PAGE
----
Guest post: Gas transit via Ukraine after 2019


On July 17, 2018, in Berlin the tripartite talks on gas transit through the territory of Ukraine for the period after 2019, were held by Ukraine, Russia and European Commission. Although this time the Russian side, was not to able to participate fruitfully in drawing up a framework concept for a new contract on gas transit through the territory of Ukraine, the consultations laid the grounds for the future negotiations as parties agreed to meet every 6-8 weeks. Now, Gazprom does everything to delay negotiations on a transit contract. Such actions are aimed only at one thing – to create a time lag for launching the Nord Stream 2 and wait for presidential elections in Ukraine that may change the country’s political course in accordance with Kremlin’s perceptions. The objective of this short paper is to provide a cursory overview of the relations of two companies and forecast the possible results of gas negotiations.

The transit contract in force signed between Gazprom and Naftogaz in presence of the prime ministers, Yu. Tymoshenko and V. Putin, on January 19, 2009, is about to end on December 31, 2019. Presidential elections in Ukraine should be held on March 31, 2019. The reality is that even under the hypothetical scenario of the best prospects for the Nord Stream 2 and the Turkish Stream, these pipelines still would not be able to run at full capacity of 55 and 31 bcm respectively before the expiration of current transit contract between Gazprom and Naftogaz. That’s why under any scenario Gazprom will have to prolong existing contract or to conclude another one with Naftogaz on gas transit via Ukraine.

The prospects of the concurrence of American LNG at the European market are getting more obvious with the last statements of D. Trump in Helsinki, more concrete and outlined becomes the threat of placing sanctions on Nord Stream 2 with the bill (ESCAPE Act) tabled by Republican Sen. John Barrasso. Moreover, some analysts suggested that domestic bi-partisan outrage over Trump siding with Putin on election meddling and other critical issues in Helsinki could backfire with more sanctions and a tougher stance on Russia in Washington[1].

Gazprom as nobody is interested in prolongation of transit contract, but also more as anybody is interested to sign it up before deadlines, at the height of the heating season, not earlier than in autumn 2019, creating a threat of gas disruptions for the European partners, in order to push through in hurry the profitable contract terms. Meanwhile, the main task of Gazprom for the heating season 2018 – 2019 will be as usual – to discredit Ukraine as an unreliable partner. For the next 1-1.5 year, the Russians are going only to pretend to negotiate and “learn conditions” in order to drag out time. For this purpose, they try to bundle gas transit with possible amicable agreements related to the disputes, considered by the Arbitration Institute of the Stockholm Chamber of Commerce, as said Putin in Helsinki.

The rest is nuances. The main proposal of Ukrainian delegation in Berlin was to make the European rules apply to gas transit via Ukraine. This is an issue for the tariff on the gas transit, booking of capacities, procedure of exchange of information, etc. According to existing transit contract of 2009, a transit tariff is a subject of agreement, besides it changes with specific correlations to gas price and inflation. It has no relations with market conditions.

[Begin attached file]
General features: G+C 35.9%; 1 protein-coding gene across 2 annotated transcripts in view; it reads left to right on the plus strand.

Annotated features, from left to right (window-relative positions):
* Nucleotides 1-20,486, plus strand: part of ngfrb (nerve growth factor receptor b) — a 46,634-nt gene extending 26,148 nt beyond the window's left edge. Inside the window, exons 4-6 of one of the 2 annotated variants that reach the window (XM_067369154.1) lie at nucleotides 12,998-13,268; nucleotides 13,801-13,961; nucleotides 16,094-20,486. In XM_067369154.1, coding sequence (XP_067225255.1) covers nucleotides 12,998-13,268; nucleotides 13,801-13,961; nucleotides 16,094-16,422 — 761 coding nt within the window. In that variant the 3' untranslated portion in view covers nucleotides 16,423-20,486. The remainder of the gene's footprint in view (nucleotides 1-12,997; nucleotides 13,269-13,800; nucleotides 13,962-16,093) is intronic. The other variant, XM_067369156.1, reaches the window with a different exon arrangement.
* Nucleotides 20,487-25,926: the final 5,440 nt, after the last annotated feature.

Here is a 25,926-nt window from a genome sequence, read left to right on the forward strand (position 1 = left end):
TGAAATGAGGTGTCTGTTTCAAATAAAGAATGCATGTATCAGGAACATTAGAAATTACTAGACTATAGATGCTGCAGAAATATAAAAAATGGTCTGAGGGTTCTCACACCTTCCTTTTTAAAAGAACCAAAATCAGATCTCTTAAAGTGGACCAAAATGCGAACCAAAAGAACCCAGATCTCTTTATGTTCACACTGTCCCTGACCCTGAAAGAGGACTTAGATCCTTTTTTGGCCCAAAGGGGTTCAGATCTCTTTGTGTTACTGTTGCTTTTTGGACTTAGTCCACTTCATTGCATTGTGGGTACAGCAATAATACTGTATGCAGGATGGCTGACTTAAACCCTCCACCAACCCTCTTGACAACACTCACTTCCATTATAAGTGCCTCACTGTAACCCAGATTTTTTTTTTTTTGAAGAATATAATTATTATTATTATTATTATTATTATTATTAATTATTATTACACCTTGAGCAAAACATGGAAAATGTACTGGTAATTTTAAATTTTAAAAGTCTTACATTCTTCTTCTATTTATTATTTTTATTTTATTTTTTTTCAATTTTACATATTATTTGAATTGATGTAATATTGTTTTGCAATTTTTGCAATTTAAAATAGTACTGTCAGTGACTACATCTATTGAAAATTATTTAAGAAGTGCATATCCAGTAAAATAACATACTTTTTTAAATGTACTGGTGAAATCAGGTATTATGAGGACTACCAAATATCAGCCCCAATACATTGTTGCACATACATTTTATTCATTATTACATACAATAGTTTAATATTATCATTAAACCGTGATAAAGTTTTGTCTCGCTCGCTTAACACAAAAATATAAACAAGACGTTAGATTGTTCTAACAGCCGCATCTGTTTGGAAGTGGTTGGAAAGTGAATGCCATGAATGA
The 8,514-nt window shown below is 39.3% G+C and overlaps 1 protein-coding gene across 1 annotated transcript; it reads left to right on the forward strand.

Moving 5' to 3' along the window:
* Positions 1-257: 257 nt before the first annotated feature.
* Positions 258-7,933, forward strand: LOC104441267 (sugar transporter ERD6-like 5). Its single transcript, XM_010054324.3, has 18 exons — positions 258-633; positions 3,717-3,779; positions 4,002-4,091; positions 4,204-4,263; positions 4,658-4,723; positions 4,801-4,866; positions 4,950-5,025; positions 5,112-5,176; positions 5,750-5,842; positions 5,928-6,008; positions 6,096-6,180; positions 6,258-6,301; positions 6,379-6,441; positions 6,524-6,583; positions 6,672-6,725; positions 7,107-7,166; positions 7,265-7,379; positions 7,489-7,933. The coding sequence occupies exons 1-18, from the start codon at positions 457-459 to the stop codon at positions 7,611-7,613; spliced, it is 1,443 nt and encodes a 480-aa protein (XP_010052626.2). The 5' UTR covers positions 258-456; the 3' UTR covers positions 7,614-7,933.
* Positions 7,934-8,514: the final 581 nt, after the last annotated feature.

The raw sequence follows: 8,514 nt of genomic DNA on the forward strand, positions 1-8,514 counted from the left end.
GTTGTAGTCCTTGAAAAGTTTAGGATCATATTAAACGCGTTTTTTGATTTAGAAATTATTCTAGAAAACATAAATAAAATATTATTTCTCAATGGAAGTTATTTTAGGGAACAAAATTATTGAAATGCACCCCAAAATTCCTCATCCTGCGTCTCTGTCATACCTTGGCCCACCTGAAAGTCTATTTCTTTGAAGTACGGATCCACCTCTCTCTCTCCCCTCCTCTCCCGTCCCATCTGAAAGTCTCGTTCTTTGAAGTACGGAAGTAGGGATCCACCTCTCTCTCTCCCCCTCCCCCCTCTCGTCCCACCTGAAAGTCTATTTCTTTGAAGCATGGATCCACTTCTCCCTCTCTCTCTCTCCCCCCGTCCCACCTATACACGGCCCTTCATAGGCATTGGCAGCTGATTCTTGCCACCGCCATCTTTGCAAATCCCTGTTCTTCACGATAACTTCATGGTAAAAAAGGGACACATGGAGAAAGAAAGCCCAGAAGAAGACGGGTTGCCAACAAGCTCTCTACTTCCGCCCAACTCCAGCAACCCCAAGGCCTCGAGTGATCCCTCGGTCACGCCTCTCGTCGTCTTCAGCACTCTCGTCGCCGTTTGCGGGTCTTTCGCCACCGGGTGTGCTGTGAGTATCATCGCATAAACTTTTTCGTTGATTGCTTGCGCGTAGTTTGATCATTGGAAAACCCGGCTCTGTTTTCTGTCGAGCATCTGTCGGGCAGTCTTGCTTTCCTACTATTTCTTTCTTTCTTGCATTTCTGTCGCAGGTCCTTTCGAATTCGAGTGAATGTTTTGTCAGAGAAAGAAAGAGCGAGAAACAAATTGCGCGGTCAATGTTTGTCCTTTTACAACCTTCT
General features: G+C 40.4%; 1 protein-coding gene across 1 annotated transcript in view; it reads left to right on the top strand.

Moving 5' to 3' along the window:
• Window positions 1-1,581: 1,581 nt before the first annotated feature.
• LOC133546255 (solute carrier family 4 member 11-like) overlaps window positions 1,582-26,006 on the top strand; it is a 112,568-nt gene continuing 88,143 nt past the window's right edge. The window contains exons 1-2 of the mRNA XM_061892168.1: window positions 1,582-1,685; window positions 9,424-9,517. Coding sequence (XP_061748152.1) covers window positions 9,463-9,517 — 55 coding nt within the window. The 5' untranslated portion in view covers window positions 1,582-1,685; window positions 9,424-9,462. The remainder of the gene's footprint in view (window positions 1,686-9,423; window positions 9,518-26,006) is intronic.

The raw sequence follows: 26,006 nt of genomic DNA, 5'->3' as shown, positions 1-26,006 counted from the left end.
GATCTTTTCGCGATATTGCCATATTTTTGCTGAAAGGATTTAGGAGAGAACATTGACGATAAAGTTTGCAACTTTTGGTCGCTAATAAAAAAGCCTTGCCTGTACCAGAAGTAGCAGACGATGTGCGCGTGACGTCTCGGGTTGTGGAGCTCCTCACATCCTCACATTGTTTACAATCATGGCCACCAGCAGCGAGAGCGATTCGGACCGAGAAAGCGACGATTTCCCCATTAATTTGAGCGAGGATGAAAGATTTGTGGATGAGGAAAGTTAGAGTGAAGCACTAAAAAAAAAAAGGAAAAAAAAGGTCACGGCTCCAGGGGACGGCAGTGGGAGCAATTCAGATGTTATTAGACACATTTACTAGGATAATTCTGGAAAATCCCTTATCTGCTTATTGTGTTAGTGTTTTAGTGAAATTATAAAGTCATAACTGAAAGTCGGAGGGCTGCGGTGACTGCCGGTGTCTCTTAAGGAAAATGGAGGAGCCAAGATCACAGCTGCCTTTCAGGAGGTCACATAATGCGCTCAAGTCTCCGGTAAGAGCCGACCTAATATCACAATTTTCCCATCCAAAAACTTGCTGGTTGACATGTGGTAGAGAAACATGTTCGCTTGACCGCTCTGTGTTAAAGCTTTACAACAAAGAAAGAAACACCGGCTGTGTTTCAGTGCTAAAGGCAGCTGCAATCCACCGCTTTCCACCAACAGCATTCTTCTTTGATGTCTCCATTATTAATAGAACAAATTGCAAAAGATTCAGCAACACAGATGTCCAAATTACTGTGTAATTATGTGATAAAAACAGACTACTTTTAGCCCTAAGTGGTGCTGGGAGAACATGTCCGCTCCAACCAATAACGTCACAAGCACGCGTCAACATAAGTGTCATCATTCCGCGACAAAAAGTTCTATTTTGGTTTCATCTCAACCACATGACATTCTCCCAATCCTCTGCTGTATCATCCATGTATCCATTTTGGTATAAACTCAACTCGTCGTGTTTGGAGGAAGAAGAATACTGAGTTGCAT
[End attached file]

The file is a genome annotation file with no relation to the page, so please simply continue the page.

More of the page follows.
On 13 July 2018, Naftogaz submitted a proposal on changes to the current methodology for calculation of tariffs for the natural gas transmission services to the National Commission for State Regulation on Energy and Utilities of Ukraine (NCSREU), also this proposal was tabled to negotiating parties in Berlin. The proposed changes aim at bringing the methodology in conformity with requirements of Commission Regulation (EU) 2017/460, which was adopted in March 2017 and has established a network code on harmonised transmission tariff structures for gas. Implementation of the new methodology could result in a reduction of cost of gas transit via Ukraine by 2.3 times[2] starting from 2019, provided condition of a full load of transit capacities of Ukrainian GTS is met. This will allow making transit through Ukrainian GTS cheaper than through the Nord Stream 2.

The new tariff setting methodology should apply for the new five-year regulatory period starting from 2019. So, in other words, the silhouettes of the new transit contract have already been outlined by the Ukrainian party – it should be for five years with the reduction of cost of gas transit via Ukraine by 2.3 times.

According to the new methodology, Naftogaz proceeds from the opposite expectations – a full load of transit capacities of Ukraine in case Nord Stream 2 and the second line of the Turkish Stream would not be built. Also, this scenario could be realized in the case of unblocking by Russia the transit of gas produced by independent Russian companies and companies from Central Asia. Based on this scenario, the estimated average cost of transit through the territory of Ukraine for the new regulatory period will be about 2.17 USD per 1,000 cubic meters per 100 km (with VAT and fuel gas). Since 2016, Ukraine has increased the tariff for transit up to 4.5 USD per 1,000 cubic meters per 100 km due to the failure of the Russian Federation to fulfill contractual obligations on the pumped volumes of gas at the level of 110 billion cubic meters, but Gazprom continues to pay for the transit of its gas to Europe at old rates. Naftogaz’ s proposal to reduce the tariff for the transit of gas through the Ukrainian territory looks quite logical. This will leave less economic preconditions for the construction of the Nord Stream 2.